Update: Virtualization has been helping – but is still behind the curve a bit on IPv6 specific support. The challenge has been that all the new virtual network technologies/acronyms have muddied the waters. As orchestration/DevOps tools mature, we should expect to see support for IPv6 getting rolled in. For example – you can spin up VMs with various interfaces and IP addresses – but orchestration tools are still catching up to move away from the “copy and paste the IPv6 address” and go to more API-driven workflows.

3) My current IPv4 approach meshes perfectly with dual stack environments.

IPv4 and IPv6 are meant to coexist within a network, meaning that organizations will have to support both for some time in order to continue complete Internet operations. This technique of supporting both IP versions at the same time is known as dual-stacking. It was developed due to the limitations of the IP versions, particularly with each other. IPv4 and IPv6 are not compatible and don’t “speak the same language”. Thus support for both must be maintained in order to utilize them at the same time during the migration process. Moving too quickly or only supporting one or the other is almost guaranteed to lose some connectivity or communication until a total world-wide changeover is completed.

Update: This is still ongoing – I think user education has finally sunk in given IPv6 adoption and penetration by service providers. The next question is going to be “why am I managing two networks” – it’s only natural that as you deploy IPv6, you start to evaluate the role that IPv4 plays in your environment. Is managing two networks (dual-stack) on the same infrastructure a good use of technical resources? How does this affect your use of RFC 1918 space? Is it worth monitoring the same services across two networks? As IPv6 gets further deployed in the stack, these are going to be the next questions that come up. We still have some time since the orchestration tools that would simplify IPv6 are still maturing – they key is that shift in the conversation from “keep IPv4 as is” to “leverage IPv6 wherever possible”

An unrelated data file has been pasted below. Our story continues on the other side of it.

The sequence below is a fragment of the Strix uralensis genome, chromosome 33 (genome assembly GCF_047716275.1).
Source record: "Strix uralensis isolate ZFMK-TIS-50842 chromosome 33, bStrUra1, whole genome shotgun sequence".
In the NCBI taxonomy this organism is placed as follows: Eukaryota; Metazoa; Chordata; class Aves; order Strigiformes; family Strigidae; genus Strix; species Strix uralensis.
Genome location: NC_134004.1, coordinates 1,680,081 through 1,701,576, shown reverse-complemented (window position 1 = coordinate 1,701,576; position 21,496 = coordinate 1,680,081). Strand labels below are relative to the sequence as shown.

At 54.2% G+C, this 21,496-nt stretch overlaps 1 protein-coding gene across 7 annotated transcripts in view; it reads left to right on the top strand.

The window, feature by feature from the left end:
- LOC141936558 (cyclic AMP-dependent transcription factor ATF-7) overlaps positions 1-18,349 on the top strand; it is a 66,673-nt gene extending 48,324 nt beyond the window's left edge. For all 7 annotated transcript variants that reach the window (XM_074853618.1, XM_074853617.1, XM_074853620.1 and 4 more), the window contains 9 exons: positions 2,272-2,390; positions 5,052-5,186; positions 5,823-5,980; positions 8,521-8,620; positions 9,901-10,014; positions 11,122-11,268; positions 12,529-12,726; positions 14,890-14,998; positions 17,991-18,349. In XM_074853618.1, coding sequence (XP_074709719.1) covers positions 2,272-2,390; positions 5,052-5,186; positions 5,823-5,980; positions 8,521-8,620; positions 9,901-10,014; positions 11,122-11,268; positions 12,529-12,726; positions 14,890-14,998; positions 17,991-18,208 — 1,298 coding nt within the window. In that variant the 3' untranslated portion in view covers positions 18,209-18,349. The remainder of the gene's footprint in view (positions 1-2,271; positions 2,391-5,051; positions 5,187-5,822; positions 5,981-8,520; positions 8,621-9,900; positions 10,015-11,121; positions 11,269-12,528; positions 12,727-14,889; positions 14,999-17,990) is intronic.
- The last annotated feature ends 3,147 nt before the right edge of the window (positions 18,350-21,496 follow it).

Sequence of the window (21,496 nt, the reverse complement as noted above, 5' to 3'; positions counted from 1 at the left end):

4) IPv6 works the same as IPv4.

The migration to IPv6 is not a rocket ship ride to Mars. The concepts are the same and migration tools do exist. We also just happen to have some network migration tools that will save you from drowning in spreadsheets…

It’s no secret that the migration process will take significant time and effort. To begin the planning process for migrating from IPv4 to IPv6, organizations should conduct an inventory of IPv4 addresses on their network and how they are used, assess devices for IPv6 compatibility, and begin developing a plan dealing with IPv6 endpoints and individual device addresses. This is also only prudent planning for the future in general, since IPv6 is being adapted on a global scale, IPv4’s role will eventually shift, leaving “v4 only” organizations scrambling.

Update: Fortunately, this misconception has been going by the wayside due to extensive education efforts.

TL;DR It sits it fits

no more IPv4

There’s plenty of elbow room for the Internet of Things once IPv6 takes root. Migration from IPv4 is not as hard as you think.

Questions? Concerns? You can contact us at 6connect to speak directly with an engineer. If you are looking for a turnkey solution for robust DNS management and automated network resource allocation, we’ve got your back.

Email: info@6connect.com or call +1 (650) 646-2206.